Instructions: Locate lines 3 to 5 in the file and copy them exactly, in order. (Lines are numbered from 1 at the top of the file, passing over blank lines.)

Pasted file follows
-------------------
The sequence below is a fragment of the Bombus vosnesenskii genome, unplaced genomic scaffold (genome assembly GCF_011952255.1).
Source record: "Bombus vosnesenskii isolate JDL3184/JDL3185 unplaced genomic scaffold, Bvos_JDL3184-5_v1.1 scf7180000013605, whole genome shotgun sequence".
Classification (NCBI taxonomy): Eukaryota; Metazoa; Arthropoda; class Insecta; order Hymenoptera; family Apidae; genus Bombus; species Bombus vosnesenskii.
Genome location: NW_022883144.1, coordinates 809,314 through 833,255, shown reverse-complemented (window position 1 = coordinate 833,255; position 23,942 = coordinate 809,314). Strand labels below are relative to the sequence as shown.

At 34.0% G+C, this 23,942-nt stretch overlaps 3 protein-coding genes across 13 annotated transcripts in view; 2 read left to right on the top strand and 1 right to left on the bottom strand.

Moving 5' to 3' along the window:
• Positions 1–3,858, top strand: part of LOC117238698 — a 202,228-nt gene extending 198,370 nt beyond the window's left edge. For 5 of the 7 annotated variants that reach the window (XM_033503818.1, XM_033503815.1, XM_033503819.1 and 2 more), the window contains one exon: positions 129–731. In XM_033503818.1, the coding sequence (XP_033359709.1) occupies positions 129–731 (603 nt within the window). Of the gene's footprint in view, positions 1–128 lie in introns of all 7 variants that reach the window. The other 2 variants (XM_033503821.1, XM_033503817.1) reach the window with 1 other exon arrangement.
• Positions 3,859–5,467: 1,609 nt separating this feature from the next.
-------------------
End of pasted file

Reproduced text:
Classification (NCBI taxonomy): Eukaryota; Metazoa; Arthropoda; class Insecta; order Hymenoptera; family Apidae; genus Bombus; species Bombus vosnesenskii.
Genome location: NW_022883144.1, coordinates 809,314 through 833,255, shown reverse-complemented (window position 1 = coordinate 833,255; position 23,942 = coordinate 809,314). Strand labels below are relative to the sequence as shown.

At 34.0% G+C, this 23,942-nt stretch overlaps 3 protein-coding genes across 13 annotated transcripts in view; 2 read left to right on the top strand and 1 right to left on the bottom strand.